For example, Saudi Aramco has allocated a budget of $60 billion (Dh220.38bn) to implement oil and gas projects until 2014. This will have a positive reflection on Arabian Pipes Company (APC) since a major chunk of its operations comes from this sector.
This will ensure a good backlog for APC due to its new dimensions of pipe products and huge production of 460K tonnes of steel pipes.
Commercial Bank of Qatar
Commercial Bank of Qatar has good asset quality indicators: The bank's loan quality is acceptable with non-performing loans representing only 1.04 per cent of gross loans and they are fully provided for.
The bank is operating at good efficiency levels with a cost efficiency ratio of 25.8 per cent as of Q3 09. CBQ is well capitalized with a revised capital adequacy ratio of 12.20 per cent compared to the 10 per cent minimum set by the central bank.
Industries Qatar (IQ)
The IQ group is comprised of four companies, Qafco, Qapco, Qasco and Qafac, whose operations are focused in the fertilizer, petrochemical, steel and fuel additives markets, respectively.
The future seems bright for the company as crude oil prices are projected to rise and demand for biofuel feedstocks is expected to grow in line.
Maridive and Oil Services
The company offers oil and gas related construction and maintenance services and despite that its contracts are usually of short-term nature. MOS has secured some long -term contracts both inside and outside Egypt. The most important are a two-year, $400 million contract with Aramco in KSA and a $180 million project in India. The industry in which MOS operates is very capital intensive and this serves as a good barrier to entry for new candidates, giving it an edge.
Qatar is increasing its natural gas production and Nakilat being the main company in Qatar that transports LNG from the country to the rest of the world will benefit. The company is following an aggressive expansion plan to increase its LNG fleet size and all the vessels are long term chartered. This will assure the company a constant stream of revenues, regardless of the volatility in the shipping spot rates.
Qatar Telecom (Qtel)
Qatar Telecom (Qtel) aims to be one of the top 20 telecom companies in the world by 2020. It has expanded its operations in the past two years through significant acquisitions.
Qtel has a diverse revenue base and in the first nine months of 2009, more than 70 per cent of the company's revenues were generated from overseas subsidiaries.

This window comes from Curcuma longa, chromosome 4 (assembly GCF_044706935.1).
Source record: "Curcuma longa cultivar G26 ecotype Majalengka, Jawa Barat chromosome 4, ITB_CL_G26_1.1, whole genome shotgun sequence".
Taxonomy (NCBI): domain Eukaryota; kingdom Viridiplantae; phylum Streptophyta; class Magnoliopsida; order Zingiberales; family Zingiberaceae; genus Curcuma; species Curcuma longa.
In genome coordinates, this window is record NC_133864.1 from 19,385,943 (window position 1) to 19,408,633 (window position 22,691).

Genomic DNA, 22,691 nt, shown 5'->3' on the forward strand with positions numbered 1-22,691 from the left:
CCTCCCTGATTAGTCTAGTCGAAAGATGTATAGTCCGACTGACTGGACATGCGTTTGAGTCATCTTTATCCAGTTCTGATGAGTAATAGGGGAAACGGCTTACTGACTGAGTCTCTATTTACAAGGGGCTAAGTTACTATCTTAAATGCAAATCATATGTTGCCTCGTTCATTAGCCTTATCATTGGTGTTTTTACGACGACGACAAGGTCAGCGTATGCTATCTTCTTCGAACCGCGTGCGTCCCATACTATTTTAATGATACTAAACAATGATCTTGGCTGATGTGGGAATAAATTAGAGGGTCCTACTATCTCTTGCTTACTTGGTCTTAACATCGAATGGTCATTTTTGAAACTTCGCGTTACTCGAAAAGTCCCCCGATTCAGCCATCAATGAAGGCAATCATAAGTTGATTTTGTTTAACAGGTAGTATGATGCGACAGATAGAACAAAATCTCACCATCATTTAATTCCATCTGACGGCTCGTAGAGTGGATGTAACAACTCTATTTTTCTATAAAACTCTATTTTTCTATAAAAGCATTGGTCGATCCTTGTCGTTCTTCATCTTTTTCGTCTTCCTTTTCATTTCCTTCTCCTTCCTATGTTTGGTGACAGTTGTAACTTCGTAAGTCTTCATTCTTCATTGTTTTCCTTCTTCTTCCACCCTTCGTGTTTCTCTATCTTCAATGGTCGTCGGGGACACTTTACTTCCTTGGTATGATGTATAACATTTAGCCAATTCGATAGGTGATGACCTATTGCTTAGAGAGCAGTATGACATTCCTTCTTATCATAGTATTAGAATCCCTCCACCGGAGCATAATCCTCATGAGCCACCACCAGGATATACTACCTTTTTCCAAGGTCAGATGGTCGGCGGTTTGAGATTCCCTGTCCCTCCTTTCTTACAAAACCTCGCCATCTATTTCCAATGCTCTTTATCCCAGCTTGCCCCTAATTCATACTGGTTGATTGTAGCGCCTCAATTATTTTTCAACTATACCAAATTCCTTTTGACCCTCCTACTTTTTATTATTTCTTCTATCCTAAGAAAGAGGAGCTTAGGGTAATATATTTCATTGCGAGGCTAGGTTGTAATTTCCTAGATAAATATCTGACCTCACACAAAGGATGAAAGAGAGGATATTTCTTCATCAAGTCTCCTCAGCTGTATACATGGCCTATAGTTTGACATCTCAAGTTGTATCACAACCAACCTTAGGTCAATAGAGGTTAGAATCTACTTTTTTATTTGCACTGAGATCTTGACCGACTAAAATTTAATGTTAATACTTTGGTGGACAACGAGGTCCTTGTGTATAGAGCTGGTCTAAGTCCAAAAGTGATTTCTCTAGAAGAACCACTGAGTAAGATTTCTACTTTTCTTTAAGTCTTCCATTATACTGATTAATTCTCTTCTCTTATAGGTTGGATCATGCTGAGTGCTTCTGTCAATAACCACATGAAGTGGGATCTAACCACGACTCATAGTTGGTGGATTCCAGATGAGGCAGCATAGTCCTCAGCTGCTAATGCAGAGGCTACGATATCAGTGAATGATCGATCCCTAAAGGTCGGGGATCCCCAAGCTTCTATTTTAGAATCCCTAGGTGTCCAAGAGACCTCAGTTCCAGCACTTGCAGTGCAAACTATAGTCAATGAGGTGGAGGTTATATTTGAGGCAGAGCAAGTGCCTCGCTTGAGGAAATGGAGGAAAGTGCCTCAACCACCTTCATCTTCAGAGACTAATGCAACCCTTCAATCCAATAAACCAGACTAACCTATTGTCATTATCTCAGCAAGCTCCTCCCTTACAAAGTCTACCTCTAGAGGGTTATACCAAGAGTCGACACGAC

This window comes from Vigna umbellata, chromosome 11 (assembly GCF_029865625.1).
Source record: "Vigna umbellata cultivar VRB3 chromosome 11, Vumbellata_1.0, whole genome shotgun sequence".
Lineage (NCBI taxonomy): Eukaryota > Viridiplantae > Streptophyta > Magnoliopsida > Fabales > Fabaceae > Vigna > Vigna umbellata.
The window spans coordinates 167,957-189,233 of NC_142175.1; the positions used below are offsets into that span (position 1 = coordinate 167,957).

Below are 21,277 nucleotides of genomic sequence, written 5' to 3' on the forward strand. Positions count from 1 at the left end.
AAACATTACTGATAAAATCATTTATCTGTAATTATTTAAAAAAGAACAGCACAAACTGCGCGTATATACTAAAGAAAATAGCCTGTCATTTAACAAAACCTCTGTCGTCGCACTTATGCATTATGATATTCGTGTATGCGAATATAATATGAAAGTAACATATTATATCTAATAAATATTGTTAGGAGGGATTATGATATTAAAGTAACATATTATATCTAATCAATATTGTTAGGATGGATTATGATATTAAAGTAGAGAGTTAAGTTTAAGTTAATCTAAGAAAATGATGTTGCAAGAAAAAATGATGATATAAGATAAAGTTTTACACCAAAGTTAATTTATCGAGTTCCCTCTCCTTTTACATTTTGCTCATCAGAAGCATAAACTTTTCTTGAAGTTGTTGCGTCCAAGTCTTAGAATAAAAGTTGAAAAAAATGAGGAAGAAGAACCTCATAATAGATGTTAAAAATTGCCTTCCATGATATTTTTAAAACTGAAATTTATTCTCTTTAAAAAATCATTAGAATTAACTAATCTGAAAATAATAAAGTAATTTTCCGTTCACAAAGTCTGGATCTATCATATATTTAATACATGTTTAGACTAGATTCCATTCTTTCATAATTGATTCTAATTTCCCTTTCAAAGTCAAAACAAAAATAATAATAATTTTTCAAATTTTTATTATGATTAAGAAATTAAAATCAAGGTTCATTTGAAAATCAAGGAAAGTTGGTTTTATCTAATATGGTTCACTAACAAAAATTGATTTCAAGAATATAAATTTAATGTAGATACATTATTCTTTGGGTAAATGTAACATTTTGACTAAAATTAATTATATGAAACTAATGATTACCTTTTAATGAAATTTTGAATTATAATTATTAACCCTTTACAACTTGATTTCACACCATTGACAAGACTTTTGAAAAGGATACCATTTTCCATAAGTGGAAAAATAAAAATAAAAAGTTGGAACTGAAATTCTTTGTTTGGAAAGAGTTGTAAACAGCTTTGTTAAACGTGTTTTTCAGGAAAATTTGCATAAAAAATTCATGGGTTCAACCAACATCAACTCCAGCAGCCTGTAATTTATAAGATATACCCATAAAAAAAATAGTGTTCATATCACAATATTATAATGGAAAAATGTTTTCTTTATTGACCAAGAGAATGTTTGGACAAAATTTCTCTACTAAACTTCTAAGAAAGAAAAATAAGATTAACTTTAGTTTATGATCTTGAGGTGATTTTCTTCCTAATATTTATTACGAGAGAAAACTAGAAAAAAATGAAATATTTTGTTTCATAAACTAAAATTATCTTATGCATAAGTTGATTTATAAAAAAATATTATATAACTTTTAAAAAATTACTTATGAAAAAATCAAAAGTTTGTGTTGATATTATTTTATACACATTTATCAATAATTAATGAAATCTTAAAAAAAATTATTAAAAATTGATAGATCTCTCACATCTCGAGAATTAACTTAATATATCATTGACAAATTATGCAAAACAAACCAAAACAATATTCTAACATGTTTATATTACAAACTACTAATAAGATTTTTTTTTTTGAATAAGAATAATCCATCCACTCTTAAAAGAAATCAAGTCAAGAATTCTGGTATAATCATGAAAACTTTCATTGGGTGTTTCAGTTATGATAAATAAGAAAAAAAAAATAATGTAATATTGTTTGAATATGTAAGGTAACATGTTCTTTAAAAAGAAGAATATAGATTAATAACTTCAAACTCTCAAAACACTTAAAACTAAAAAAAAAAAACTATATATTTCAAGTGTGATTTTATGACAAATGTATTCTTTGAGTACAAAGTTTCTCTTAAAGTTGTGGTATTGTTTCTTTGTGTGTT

Samba Financial Group
Samba has a liquid balance sheet, reflected in its loans to deposits ratio of 60.6 per cent in Q3 09. This healthy liquidity position is expected to continue in the coming years with the loans-to-deposits ratio forecasted to hover around the 64 per cent placing the bank in a better position to benefit from the next cycle of lending growth.
Sabic is one of the world's largest petrochemical producers and urea exporters. The petrochemical industry has already shown signs of a recovery, which is good for the company. The restocking of inventories, which were depleted during the economic turmoil period, has begun amid concerns that petrochemical prices might increase further on expected higher energy costs. This has resulted in consumption creeping back up.
Sorouh Real Estate
Sorouh has a diversified project portfolio where the majority of its projects strategically located within central Abu Dhabi city.
Amid the current liquidity squeeze, the company has the financial resources needed to bid on rewarding projects making it well positioned to benefit from the real estate market slump.
Saudi Arabian Amiantit
Amiantit manufactures many kinds of pipe and has a good future considering that Saudi boosted budget expenditures on water infrastructure by almost a third from 2009 budget. This issue will benefit companies, including Amiantit that deal with infrastructure.
Amiantit has diversified its geographical presence in a way to be close from their client and reduce the high transportation costs that will incurred to move if they where in another region.